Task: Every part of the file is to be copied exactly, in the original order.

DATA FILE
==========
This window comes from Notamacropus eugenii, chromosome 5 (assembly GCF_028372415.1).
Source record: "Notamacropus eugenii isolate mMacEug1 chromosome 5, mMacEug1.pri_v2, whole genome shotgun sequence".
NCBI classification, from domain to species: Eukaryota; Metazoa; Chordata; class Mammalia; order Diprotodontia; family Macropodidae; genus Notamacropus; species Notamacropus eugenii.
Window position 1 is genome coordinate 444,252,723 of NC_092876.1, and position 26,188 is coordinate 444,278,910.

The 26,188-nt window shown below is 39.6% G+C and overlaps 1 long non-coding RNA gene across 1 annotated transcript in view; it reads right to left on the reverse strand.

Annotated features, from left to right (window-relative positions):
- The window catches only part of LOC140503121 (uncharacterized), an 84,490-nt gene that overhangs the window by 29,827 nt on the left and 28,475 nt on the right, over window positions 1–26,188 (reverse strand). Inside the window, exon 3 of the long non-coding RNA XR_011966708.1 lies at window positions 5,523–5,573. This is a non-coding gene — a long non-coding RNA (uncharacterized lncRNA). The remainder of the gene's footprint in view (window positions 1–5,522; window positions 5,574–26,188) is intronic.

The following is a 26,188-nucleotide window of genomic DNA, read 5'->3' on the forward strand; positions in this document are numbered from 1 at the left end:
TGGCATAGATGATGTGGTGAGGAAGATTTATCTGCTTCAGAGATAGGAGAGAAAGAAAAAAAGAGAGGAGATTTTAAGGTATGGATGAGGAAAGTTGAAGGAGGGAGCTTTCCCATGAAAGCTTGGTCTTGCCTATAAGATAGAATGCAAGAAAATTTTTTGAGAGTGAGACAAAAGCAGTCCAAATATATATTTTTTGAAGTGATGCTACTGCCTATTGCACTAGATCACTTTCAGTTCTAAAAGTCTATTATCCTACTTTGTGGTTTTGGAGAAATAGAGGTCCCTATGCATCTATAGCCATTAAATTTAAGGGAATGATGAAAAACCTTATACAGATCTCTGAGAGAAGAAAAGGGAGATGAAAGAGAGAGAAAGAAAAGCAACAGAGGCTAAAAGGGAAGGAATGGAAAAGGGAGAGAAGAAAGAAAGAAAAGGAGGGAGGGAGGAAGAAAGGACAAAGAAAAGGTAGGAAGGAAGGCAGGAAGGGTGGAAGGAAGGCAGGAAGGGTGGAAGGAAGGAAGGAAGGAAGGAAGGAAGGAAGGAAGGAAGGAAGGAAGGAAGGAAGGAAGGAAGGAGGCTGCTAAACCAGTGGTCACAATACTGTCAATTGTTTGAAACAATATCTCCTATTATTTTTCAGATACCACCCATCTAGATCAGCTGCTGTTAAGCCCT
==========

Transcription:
This window comes from Notamacropus eugenii, chromosome 5 (assembly GCF_028372415.1).
Source record: "Notamacropus eugenii isolate mMacEug1 chromosome 5, mMacEug1.pri_v2, whole genome shotgun sequence".
NCBI classification, from domain to species: Eukaryota; Metazoa; Chordata; class Mammalia; order Diprotodontia; family Macropodidae; genus Notamacropus; species Notamacropus eugenii.
Window position 1 is genome coordinate 444,252,723 of NC_092876.1, and position 26,188 is coordinate 444,278,910.

The 26,188-nt window shown below is 39.6% G+C and overlaps 1 long non-coding RNA gene across 1 annotated transcript in view; it reads right to left on the reverse strand.

Annotated features, from left to right (window-relative positions):
- The window catches only part of LOC140503121 (uncharacterized), an 84,490-nt gene that overhangs the window by 29,827 nt on the left and 28,475 nt on the right, over window positions 1–26,188 (reverse strand). Inside the window, exon 3 of the long non-coding RNA XR_011966708.1 lies at window positions 5,523–5,573. This is a non-coding gene — a long non-coding RNA (uncharacterized lncRNA). The remainder of the gene's footprint in view (window positions 1–5,522; window positions 5,574–26,188) is intronic.

The following is a 26,188-nucleotide window of genomic DNA, read 5'->3' on the forward strand; positions in this document are numbered from 1 at the left end:
TGGCATAGATGATGTGGTGAGGAAGATTTATCTGCTTCAGAGATAGGAGAGAAAGAAAAAAAGAGAGGAGATTTTAAGGTATGGATGAGGAAAGTTGAAGGAGGGAGCTTTCCCATGAAAGCTTGGTCTTGCCTATAAGATAGAATGCAAGAAAATTTTTTGAGAGTGAGACAAAAGCAGTCCAAATATATATTTTTTGAAGTGATGCTACTGCCTATTGCACTAGATCACTTTCAGTTCTAAAAGTCTATTATCCTACTTTGTGGTTTTGGAGAAATAGAGGTCCCTATGCATCTATAGCCATTAAATTTAAGGGAATGATGAAAAACCTTATACAGATCTCTGAGAGAAGAAAAGGGAGATGAAAGAGAGAGAAAGAAAAGCAACAGAGGCTAAAAGGGAAGGAATGGAAAAGGGAGAGAAGAAAGAAAGAAAAGGAGGGAGGGAGGAAGAAAGGACAAAGAAAAGGTAGGAAGGAAGGCAGGAAGGGTGGAAGGAAGGCAGGAAGGGTGGAAGGAAGGAAGGAAGGAAGGAAGGAAGGAAGGAAGGAAGGAAGGAAGGAAGGAAGGAAGGAAGGAGGCTGCTAAACCAGTGGTCACAATACTGTCAATTGTTTGAAACAATATCTCCTATTATTTTTCAGATACCACCCATCTAGATCAGCTGCTGTTAAGCCCT